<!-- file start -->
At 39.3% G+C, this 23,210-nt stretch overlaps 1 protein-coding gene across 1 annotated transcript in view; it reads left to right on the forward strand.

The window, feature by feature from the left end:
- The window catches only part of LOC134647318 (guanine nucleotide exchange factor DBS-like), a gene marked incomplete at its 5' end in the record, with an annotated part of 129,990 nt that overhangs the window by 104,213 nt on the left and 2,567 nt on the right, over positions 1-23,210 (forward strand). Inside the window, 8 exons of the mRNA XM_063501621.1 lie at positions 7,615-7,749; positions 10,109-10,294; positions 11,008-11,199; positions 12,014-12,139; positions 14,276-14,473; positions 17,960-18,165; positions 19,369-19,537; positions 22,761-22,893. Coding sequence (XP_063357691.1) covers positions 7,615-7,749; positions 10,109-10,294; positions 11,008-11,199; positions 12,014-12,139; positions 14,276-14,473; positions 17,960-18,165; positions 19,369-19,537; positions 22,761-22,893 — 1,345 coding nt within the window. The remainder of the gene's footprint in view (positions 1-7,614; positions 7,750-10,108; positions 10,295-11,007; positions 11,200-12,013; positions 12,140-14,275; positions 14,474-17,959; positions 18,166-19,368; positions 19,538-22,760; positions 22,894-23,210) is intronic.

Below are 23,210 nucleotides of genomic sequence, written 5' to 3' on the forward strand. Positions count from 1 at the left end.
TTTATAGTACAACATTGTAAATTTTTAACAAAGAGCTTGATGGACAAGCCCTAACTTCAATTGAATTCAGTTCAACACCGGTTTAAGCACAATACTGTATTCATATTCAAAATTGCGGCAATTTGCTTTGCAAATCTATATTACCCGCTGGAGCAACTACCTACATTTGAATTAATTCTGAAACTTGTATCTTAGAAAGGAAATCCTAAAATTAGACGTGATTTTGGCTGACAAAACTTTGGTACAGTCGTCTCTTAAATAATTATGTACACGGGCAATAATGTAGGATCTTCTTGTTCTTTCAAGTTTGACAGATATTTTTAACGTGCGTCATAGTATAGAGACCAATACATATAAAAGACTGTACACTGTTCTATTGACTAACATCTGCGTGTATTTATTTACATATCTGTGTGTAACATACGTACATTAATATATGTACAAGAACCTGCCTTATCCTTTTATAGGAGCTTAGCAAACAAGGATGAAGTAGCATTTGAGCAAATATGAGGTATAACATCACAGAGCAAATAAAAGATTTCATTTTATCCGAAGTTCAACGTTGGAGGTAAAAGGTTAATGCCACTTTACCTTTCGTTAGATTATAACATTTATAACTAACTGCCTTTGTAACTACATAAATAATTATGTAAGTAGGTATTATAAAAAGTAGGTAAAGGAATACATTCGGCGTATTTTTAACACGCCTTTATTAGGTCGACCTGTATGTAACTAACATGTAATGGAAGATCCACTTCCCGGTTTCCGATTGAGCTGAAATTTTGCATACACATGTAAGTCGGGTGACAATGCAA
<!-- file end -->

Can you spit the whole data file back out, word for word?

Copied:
At 39.3% G+C, this 23,210-nt stretch overlaps 1 protein-coding gene across 1 annotated transcript in view; it reads left to right on the forward strand.

The window, feature by feature from the left end:
- The window catches only part of LOC134647318 (guanine nucleotide exchange factor DBS-like), a gene marked incomplete at its 5' end in the record, with an annotated part of 129,990 nt that overhangs the window by 104,213 nt on the left and 2,567 nt on the right, over positions 1-23,210 (forward strand). Inside the window, 8 exons of the mRNA XM_063501621.1 lie at positions 7,615-7,749; positions 10,109-10,294; positions 11,008-11,199; positions 12,014-12,139; positions 14,276-14,473; positions 17,960-18,165; positions 19,369-19,537; positions 22,761-22,893. Coding sequence (XP_063357691.1) covers positions 7,615-7,749; positions 10,109-10,294; positions 11,008-11,199; positions 12,014-12,139; positions 14,276-14,473; positions 17,960-18,165; positions 19,369-19,537; positions 22,761-22,893 — 1,345 coding nt within the window. The remainder of the gene's footprint in view (positions 1-7,614; positions 7,750-10,108; positions 10,295-11,007; positions 11,200-12,013; positions 12,140-14,275; positions 14,474-17,959; positions 18,166-19,368; positions 19,538-22,760; positions 22,894-23,210) is intronic.

Below are 23,210 nucleotides of genomic sequence, written 5' to 3' on the forward strand. Positions count from 1 at the left end.
TTTATAGTACAACATTGTAAATTTTTAACAAAGAGCTTGATGGACAAGCCCTAACTTCAATTGAATTCAGTTCAACACCGGTTTAAGCACAATACTGTATTCATATTCAAAATTGCGGCAATTTGCTTTGCAAATCTATATTACCCGCTGGAGCAACTACCTACATTTGAATTAATTCTGAAACTTGTATCTTAGAAAGGAAATCCTAAAATTAGACGTGATTTTGGCTGACAAAACTTTGGTACAGTCGTCTCTTAAATAATTATGTACACGGGCAATAATGTAGGATCTTCTTGTTCTTTCAAGTTTGACAGATATTTTTAACGTGCGTCATAGTATAGAGACCAATACATATAAAAGACTGTACACTGTTCTATTGACTAACATCTGCGTGTATTTATTTACATATCTGTGTGTAACATACGTACATTAATATATGTACAAGAACCTGCCTTATCCTTTTATAGGAGCTTAGCAAACAAGGATGAAGTAGCATTTGAGCAAATATGAGGTATAACATCACAGAGCAAATAAAAGATTTCATTTTATCCGAAGTTCAACGTTGGAGGTAAAAGGTTAATGCCACTTTACCTTTCGTTAGATTATAACATTTATAACTAACTGCCTTTGTAACTACATAAATAATTATGTAAGTAGGTATTATAAAAAGTAGGTAAAGGAATACATTCGGCGTATTTTTAACACGCCTTTATTAGGTCGACCTGTATGTAACTAACATGTAATGGAAGATCCACTTCCCGGTTTCCGATTGAGCTGAAATTTTGCATACACATGTAAGTCGGGTGACAATGCAA